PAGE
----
Review: Some Assembly Required
In Some Assembly Required, biologist Neil Shubin explores a theme he already touched upon in his 2008 book Your Inner Fish and the 2014 PBS documentary of the same name: How do complex bodies, with all their specialized functions, evolve? How does evolution build on that which has come before?
To answer these questions, Shubin revisits the discoveries of biologists and naturalists of the past and introduces some of the most recent findings of molecular biology. This is a popular science book, so scientific facts become stories whose protagonists are brought to life with biographical detail.
The key concepts Shubin introduces include:
how biological traits that have evolved for one function are re-purposed (exapted) for another (e.g., feathers likely evolved first for temperature regulation, then were exapted for flight);
how small changes in embryonic development can have dramatic effects on the resulting individual—e.g., the slowing of physiological development known as neoteny, where adults may retain traits otherwise only seen in the young;
how gene duplication events (e.g., via self-copying genes known as transposons or “jumping genes”) enable evolution to experiment with myriad small variations of existing genetic recipes, which has led to vast gene and protein families;
how plant and animal cells incorporated previously free-living organisms and thereby gained crucial new capabilities, the classic examples being mitochondria (the powerhouses of animal cells) and chloroplasts (the photosynthesis engines of plant cells);
how viral elements have made their way into our DNA and have been co-opted for important biological functions (e.g., to make the protein syncytin, which is a key component of the placental barrier between fetus and mother).
Shubin explains how evolution often arrives at the same solution multiple times, with different genetic origins, and illuminates why some evolutionary pathways are likelier than others.
A retrovirus upon integration in the host genome (A), where its genetic code has been co-opted for building a protein used in placental development (B, top), and for the regulation of birth timing (B, bottom). (Credit: PLOS Biology / Edward B. Chuong. License: CC-BY.)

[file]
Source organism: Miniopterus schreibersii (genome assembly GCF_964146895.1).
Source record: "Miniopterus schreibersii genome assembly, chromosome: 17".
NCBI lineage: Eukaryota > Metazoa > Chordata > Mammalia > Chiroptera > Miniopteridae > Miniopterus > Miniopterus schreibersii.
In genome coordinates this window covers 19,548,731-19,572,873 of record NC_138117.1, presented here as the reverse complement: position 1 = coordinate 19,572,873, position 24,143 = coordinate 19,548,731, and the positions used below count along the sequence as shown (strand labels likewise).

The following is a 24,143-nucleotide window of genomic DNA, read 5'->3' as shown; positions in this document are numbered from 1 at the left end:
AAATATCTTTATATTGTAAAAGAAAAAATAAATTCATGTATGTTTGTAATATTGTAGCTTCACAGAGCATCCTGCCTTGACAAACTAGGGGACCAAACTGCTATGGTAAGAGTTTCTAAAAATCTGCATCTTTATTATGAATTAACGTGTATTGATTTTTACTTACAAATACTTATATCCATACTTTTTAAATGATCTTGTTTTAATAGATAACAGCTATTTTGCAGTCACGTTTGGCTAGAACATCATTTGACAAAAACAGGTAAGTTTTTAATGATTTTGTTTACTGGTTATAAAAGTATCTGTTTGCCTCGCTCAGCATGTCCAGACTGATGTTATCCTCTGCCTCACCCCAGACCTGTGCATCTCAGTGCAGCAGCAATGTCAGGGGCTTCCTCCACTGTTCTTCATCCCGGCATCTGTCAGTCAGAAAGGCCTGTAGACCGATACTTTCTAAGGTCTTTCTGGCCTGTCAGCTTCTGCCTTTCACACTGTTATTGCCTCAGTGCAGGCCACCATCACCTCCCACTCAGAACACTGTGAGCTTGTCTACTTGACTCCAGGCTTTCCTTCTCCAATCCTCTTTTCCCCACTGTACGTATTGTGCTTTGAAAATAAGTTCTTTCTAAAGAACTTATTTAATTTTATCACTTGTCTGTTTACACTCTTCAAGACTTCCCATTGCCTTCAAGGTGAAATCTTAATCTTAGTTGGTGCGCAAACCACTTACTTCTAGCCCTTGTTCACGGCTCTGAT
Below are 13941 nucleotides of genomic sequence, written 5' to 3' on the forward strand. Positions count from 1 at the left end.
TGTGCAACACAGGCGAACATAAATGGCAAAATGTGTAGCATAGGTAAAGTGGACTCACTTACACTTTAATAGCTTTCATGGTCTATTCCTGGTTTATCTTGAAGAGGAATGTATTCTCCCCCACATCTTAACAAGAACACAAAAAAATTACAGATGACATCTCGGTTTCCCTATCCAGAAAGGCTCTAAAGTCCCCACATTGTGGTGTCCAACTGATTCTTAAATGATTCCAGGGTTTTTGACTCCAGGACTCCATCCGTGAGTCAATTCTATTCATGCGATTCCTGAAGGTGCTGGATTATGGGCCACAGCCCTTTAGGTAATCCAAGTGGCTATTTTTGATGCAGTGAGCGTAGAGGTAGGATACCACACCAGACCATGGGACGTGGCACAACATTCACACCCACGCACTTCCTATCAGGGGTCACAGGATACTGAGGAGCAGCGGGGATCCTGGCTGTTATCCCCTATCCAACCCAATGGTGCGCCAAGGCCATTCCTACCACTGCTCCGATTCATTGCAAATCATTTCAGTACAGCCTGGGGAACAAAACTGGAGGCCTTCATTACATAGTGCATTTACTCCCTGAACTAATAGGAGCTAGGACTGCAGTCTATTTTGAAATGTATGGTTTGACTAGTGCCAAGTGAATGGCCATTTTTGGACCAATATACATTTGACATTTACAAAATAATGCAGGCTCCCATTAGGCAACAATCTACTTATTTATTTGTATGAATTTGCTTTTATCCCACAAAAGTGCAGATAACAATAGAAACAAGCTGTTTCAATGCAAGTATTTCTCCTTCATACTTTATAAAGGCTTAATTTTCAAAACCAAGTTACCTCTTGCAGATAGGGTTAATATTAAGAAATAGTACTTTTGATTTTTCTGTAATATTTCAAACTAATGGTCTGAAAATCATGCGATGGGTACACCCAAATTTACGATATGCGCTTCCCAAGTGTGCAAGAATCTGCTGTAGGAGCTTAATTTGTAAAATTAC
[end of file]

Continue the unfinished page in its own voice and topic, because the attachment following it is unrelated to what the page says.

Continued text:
The book only scratches the surface of these concepts, and much of what it does cover is likely to be well-trodden ground for readers who have picked up a book about evolutionary biology since their school days. At the end of each chapter, I found myself hungry for more detail.
To Shubin’s credit, in the final section of the book, he provides a kind of afterword for each chapter, which includes sources and additional reading recommendations. I found this approach much more useful than a conventional bibliography or a set of disjointed footnotes.
I would give this book 4 stars — it’s a light, quick and engaging read on a fascinating topic. For readers looking for more breadth or more depth, I would recommend the following writers:
Richard Dawkins, if you are not put off by his politics, is still one of the best science writers I know. The Greatest Show on Earth: The Evidence for Evolution (2009; reviews) is a passionate, detailed and eloquent introduction to evolutionary biology.
Nessa Carey has a remarkable talent for getting as close to the science as possible while still writing for a lay audience. I read The Epigenetics Revolution (2012) and was deeply impressed by her clarity and ability to break down very complex concepts.
Andreas Wagner is a biologist bringing his own ideas to a larger audience through popular science writing. If the science behind it withstands scrutiny, Arrival of the Fittest (2014; reviews) could well be turned into a new chapter in the next edition of Some Assembly Required.
In short, Wagner argues that in order to find new functions for old genes, evolution has to take a “genetic walk” from A (old function) to B (new function). He explains the importance of neutral mutations in these genetic walks. His latest book, Life Finds a Way: What Evolution Teaches Us About Creativity, looks similarly fascinating.
If you’re on the fence about Some Assembly Required, consider getting a copy of the PBS documentary Your Inner Fish. It showcases Shubin’s storytelling talent while still packing a good amount of science. If you enjoy it, you’re unlikely to be disappointed by Some Assembly Required.